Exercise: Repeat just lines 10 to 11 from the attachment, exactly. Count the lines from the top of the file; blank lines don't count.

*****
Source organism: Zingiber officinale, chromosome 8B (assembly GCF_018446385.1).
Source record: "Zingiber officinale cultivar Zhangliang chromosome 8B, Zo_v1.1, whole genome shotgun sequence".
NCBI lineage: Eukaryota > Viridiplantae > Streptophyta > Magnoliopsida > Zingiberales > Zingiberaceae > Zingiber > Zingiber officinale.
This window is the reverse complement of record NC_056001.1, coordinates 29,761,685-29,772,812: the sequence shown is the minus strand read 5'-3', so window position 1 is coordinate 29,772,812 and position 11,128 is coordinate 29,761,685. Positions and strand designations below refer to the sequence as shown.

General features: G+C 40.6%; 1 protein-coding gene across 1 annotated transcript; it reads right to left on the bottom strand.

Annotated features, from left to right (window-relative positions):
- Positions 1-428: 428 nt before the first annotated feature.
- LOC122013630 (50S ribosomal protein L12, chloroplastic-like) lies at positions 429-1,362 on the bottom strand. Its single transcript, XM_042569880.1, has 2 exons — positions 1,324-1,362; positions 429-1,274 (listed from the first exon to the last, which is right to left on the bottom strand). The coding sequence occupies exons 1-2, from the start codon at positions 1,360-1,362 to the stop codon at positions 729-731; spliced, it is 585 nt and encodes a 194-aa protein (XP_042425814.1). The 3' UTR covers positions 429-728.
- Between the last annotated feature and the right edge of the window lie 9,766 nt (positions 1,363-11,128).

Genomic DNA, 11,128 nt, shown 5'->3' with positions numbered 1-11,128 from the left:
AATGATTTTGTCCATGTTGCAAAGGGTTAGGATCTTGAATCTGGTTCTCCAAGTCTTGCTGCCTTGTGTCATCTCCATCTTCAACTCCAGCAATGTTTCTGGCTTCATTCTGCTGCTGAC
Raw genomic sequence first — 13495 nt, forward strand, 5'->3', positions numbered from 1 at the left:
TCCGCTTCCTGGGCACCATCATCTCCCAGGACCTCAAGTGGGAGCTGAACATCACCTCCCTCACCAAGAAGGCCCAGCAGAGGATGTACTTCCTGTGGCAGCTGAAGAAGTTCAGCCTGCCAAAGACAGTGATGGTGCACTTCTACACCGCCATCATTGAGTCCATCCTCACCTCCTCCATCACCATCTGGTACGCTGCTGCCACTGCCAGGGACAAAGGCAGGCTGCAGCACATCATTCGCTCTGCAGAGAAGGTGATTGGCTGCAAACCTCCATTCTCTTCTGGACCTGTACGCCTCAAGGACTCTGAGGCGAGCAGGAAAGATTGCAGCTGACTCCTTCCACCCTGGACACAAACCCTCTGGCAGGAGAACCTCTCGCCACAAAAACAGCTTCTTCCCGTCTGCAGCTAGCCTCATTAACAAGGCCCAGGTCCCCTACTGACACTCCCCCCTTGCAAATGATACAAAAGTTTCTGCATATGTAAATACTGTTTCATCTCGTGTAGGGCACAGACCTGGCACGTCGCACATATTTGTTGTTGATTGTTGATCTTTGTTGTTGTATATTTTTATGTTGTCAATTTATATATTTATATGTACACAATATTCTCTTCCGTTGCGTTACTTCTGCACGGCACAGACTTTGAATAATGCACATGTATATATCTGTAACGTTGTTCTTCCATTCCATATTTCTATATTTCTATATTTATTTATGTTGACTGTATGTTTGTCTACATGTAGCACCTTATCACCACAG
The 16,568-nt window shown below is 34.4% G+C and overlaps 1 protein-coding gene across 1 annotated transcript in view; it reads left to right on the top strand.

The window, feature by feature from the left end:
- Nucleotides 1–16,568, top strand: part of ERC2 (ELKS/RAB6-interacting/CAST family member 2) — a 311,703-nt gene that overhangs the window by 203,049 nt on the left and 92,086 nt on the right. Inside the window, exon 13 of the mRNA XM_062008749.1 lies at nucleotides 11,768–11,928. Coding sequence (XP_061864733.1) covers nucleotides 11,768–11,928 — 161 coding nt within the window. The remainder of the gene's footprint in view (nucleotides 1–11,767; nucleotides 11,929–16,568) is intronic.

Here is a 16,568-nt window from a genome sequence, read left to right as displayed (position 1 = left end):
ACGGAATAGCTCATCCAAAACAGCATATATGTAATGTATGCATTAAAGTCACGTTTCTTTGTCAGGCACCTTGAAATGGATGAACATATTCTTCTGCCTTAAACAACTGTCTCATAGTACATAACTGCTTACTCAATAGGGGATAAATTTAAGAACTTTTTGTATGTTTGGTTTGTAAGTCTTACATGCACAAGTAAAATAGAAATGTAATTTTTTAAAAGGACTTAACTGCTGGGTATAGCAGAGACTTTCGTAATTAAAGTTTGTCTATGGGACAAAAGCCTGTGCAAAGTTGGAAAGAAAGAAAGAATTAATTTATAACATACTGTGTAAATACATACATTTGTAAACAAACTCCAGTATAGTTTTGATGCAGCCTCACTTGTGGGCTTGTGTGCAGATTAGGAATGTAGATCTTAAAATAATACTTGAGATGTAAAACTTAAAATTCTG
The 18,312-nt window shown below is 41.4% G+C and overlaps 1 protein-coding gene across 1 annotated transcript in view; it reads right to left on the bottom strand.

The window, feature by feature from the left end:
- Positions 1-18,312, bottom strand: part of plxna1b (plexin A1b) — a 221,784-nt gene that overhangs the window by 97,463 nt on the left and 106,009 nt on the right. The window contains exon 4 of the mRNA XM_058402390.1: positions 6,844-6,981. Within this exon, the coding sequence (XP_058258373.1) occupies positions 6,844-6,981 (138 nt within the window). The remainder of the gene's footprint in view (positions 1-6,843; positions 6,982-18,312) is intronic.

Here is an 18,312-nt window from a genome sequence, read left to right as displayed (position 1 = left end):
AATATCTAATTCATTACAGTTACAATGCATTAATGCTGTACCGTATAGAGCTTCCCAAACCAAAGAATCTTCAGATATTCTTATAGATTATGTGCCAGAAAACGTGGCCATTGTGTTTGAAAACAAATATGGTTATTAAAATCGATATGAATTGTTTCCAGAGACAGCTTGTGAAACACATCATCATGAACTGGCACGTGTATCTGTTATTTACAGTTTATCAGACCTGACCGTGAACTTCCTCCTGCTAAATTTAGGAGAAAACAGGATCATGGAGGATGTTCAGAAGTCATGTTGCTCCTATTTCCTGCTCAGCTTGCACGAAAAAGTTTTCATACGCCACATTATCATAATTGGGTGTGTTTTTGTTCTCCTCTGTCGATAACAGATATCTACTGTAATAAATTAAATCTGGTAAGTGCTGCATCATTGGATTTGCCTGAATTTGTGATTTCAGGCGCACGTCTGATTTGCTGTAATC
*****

Genomic DNA, 11,128 nt, shown 5'->3' with positions numbered 1-11,128 from the left:
AATGATTTTGTCCATGTTGCAAAGGGTTAGGATCTTGAATCTGGTTCTCCAAGTCTTGCTGCCTTGTGTCATCTCCATCTTCAACTCCAGCAATGTTTCTGGCTTCATTCTGCTGCTGAC